Growing confrontation with the US
The deteriorating relationship between the US and China was laid bare in front of the world’s media on 19 March at the high-level talks between the two countries that took place at Alaska. They were ill-tempered and at their most strained for years.
The US went as far as to describe the relationship as a geopolitical competition between democracy and autocracy. The Chinese responded by accusing the US of making a “groundless attack on China’s domestic and foreign policies”.
Trade, technological competition, human rights and democracy are at the centre of disagreements between the two. Many are referring to this confrontation as a new ‘cold war’.
The US approach is: “Challenge China whenever necessary and cooperate where possible.” But will this work? Conversely, China is signaling a desire for an improved relationship, but at the same time it carries on pursuing its own interests aggressively and with increasing confidence.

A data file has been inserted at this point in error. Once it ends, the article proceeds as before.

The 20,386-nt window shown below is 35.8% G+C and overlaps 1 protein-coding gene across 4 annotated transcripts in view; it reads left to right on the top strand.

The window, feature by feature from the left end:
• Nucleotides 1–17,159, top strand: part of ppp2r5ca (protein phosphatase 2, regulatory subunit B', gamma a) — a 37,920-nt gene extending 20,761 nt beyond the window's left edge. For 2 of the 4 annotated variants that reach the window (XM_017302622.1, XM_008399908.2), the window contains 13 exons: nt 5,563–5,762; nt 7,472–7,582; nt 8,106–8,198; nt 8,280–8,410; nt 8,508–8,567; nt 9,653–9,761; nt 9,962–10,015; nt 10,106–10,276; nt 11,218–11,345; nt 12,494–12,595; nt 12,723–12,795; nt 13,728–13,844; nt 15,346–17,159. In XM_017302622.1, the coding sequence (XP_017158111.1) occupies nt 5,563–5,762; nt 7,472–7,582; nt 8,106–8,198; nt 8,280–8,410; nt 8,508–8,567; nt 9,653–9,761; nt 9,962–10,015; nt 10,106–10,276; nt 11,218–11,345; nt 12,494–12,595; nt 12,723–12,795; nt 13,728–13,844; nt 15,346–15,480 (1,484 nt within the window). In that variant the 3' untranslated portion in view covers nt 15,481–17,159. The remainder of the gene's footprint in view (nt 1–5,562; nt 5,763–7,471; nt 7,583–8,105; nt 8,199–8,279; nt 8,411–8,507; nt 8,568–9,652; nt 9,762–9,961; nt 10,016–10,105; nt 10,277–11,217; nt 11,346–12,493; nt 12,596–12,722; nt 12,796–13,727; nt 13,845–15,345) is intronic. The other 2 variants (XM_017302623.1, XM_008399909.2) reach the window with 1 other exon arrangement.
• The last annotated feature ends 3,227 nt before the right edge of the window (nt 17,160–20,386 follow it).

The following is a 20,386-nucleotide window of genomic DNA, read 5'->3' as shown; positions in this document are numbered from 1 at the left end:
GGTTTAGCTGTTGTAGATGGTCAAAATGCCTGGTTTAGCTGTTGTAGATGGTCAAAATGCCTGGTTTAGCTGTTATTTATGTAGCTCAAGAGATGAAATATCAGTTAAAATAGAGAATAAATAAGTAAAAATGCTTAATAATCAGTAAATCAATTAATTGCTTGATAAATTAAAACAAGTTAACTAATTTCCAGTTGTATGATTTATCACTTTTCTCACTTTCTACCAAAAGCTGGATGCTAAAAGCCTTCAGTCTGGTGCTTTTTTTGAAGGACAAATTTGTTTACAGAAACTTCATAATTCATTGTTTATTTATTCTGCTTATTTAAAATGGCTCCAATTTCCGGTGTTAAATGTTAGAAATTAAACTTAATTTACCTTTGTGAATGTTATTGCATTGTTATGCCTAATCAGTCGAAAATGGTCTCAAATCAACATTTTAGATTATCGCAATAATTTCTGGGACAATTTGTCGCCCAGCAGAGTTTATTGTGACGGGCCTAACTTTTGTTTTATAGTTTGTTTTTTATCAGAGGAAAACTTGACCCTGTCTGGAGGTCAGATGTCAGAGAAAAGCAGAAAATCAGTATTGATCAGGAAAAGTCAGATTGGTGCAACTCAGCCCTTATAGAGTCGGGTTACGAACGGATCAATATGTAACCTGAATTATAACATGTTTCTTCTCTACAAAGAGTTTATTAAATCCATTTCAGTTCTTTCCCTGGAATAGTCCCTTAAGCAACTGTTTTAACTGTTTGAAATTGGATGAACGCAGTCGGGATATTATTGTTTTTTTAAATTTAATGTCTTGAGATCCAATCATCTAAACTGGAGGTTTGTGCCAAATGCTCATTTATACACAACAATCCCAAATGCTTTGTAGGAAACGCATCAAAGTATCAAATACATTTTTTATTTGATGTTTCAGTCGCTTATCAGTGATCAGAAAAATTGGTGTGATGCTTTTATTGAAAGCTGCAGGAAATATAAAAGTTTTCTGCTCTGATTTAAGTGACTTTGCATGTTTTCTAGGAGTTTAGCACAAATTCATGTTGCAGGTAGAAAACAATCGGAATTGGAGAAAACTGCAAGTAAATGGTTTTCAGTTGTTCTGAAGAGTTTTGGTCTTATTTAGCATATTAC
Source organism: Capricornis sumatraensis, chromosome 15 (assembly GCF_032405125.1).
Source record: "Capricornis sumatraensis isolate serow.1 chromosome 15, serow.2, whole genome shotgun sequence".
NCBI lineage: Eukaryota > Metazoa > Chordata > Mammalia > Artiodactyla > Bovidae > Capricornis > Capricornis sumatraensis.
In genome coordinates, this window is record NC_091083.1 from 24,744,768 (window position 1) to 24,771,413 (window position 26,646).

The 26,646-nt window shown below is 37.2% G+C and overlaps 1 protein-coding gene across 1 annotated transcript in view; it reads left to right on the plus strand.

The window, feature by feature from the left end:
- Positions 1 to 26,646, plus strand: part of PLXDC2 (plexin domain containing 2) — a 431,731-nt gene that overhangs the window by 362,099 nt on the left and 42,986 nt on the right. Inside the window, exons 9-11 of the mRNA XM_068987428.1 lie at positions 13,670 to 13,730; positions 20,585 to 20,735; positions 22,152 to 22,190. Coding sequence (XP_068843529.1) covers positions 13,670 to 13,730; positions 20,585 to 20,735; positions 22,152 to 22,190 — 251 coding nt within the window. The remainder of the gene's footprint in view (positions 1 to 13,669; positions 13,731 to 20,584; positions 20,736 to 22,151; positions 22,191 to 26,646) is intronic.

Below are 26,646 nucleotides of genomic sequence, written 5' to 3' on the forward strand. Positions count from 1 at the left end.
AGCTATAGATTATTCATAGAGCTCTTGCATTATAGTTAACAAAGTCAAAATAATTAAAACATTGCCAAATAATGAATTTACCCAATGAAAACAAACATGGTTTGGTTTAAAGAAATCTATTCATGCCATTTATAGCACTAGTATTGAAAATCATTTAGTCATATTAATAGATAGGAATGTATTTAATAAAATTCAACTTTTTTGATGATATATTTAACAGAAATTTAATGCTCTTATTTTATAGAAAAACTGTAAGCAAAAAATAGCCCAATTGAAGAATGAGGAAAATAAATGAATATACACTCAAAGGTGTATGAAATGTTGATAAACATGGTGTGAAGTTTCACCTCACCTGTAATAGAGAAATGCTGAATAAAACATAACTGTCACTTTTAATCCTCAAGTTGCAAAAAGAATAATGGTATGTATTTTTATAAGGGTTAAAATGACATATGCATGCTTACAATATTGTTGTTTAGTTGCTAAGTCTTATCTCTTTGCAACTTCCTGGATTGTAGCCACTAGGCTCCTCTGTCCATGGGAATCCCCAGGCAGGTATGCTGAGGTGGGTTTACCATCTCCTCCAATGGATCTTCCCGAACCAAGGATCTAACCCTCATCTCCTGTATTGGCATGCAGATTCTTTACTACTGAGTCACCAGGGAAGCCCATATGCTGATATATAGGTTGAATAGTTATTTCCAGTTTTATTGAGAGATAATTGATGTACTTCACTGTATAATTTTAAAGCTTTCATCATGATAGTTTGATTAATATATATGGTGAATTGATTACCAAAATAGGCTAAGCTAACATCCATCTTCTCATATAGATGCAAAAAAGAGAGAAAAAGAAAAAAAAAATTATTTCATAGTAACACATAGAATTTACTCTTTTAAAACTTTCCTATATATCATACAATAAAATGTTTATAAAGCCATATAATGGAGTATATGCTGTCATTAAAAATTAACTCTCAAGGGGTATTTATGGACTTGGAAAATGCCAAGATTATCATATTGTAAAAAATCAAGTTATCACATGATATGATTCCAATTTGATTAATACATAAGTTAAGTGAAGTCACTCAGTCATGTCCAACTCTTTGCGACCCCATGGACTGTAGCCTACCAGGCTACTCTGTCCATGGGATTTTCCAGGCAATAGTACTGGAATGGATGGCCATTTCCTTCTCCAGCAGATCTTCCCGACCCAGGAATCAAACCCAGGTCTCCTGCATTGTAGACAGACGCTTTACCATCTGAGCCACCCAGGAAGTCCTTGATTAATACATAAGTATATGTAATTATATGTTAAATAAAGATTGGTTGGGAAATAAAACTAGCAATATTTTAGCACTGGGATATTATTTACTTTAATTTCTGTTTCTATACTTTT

The US-China confrontation does not appear to be a short-term event and may be causing irreversible, long-term, changes to China’s energy policies.
With tensions between China and the US/Europe expected to continue, the deteriorating relationships could also undermine global energy trade and economic growth.
What happens between the US, EU and China and the extent the confrontation takes, may play a major role in shaping China’s future energy policies and emissions. Cooperation on tackling climate change may become the victim of this.
What does it all mean
The 14th FYP not only guides China’s economic development but also has huge consequences for global carbon dioxide emissions and climate change.